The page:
The Philippine economy clocked year-on-year growth of 6.9 per cent in the third quarter, on the back of robust expansion in the industrial and service sectors.
This made the Philippines the second-fastest-growing economy in Asia, behind only Vietnam, which recorded 7.1 per cent in the third quarter, and ahead of China's 6.8 per cent, and Indonesia's 6.5 per cent.
"We are on track to meeting the full-year target range (of 6.5 to 7.5 per cent)," Economic Planning Secretary Ernesto Pernia said at a news briefing yesterday.
The latest growth figure was better than expected - analysts had forecast third-quarter growth at 6.5 to 6.6 per cent. But challenges remain as the year closes, with possible typhoons, a weak currency, and delays in President Rodrigo Duterte's ambitious US$180 billion (S$244 billion) infrastructure programme.
"Farmers will face risks due to weather disturbances. Damage of typhoons Paolo and Ramil might further slow down fishing and agricultural production next year," said Mr Pernia. He added that rising oil prices, and higher electricity and water rates could also dampen consumer spending.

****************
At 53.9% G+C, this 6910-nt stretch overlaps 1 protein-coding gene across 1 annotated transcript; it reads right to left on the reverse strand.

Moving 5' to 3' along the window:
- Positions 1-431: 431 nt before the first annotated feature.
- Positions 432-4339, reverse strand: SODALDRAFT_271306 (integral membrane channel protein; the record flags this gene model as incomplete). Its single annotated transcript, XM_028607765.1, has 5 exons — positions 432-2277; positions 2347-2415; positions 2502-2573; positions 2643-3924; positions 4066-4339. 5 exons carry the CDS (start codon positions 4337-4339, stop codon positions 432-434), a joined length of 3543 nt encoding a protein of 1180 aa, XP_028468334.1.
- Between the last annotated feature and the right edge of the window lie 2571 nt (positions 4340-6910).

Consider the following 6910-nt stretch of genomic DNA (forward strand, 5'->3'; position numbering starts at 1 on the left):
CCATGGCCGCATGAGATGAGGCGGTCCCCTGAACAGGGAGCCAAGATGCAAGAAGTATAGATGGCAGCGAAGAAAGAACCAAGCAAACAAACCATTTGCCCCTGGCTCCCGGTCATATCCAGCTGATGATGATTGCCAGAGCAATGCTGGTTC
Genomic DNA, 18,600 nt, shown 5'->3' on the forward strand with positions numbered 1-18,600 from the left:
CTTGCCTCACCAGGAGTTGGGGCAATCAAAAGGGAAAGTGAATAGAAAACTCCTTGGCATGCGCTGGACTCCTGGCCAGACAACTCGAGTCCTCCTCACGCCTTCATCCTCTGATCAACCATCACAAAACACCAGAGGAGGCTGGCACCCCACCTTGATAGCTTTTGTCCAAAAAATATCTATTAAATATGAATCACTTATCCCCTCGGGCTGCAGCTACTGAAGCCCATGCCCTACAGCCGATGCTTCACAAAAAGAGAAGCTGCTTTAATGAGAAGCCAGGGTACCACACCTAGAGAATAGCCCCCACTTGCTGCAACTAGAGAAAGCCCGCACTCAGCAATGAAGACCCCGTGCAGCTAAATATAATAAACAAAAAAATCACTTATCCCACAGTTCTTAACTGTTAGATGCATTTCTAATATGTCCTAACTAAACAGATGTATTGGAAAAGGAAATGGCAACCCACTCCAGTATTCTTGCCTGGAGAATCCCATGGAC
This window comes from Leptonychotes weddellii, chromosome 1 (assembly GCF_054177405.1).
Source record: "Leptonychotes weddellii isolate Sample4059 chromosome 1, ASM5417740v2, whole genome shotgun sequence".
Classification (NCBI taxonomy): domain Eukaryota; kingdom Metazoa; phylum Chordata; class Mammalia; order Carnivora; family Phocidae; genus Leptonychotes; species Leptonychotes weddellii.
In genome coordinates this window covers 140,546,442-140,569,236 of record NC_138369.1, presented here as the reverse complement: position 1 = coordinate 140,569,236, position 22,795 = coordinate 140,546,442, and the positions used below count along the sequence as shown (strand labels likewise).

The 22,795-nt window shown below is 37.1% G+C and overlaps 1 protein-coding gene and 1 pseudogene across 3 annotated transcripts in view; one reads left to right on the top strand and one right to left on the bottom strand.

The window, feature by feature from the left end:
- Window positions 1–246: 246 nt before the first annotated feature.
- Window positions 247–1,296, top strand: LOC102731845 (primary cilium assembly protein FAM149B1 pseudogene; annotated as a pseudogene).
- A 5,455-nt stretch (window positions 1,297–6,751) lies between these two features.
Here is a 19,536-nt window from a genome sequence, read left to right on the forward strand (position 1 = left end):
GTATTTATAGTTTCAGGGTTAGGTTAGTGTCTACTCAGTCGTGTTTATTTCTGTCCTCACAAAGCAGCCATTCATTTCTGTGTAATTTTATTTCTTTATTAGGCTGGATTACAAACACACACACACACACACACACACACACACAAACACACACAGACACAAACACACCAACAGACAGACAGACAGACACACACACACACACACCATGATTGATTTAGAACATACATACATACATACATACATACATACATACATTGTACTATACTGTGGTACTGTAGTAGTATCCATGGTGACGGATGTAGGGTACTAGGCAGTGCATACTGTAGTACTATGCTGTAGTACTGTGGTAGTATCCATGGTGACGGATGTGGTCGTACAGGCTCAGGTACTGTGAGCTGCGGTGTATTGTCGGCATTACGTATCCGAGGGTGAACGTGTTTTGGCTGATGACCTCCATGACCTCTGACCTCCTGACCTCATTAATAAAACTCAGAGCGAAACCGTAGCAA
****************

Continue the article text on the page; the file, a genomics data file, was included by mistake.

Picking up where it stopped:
But those could be offset by an uptick in remittances from millions of Filipinos abroad, which could fuel consumer spending as the Christmas holiday season peaks.
The Philippines is among the fastest-growing economies in Asia, expanding more than 6 per cent for nine consecutive quarters.
Industry grew 7.5 per cent, services by 7.1 per cent, and agriculture, 2.5 per cent, reversing declines in the second quarter.
Mr Pernia said growth in the service sector showed that the outsourcing industry - a pillar of the Philippine economy along with remittances - has not slackened. There had been concern that protectionist policies under United States President Donald Trump could lead to a downturn in the industry.
Growth is underpinned in large part by consumer spending, which is fuelled by the outsourcing industry and remittances from overseas Filipino workers.
Consumer spending, which makes up about 70 per cent of gross domestic product, grew 4.5 per cent from a year earlier
Even government spending is growing, by 8.3 per cent, as a result of pay hikes for civil servants, higher allowances for soldiers, and the hiring of more public school teachers.
Asked about the weaker peso, Mr Pernia said it works both ways.
"The weakening will always be beneficial to exports and remittances, as far as spending of remittances by households here is concerned. That's fine," he said.
"But the peso has been strengthening, weakening somewhat, then strengthening again. So it's not really a worrisome development."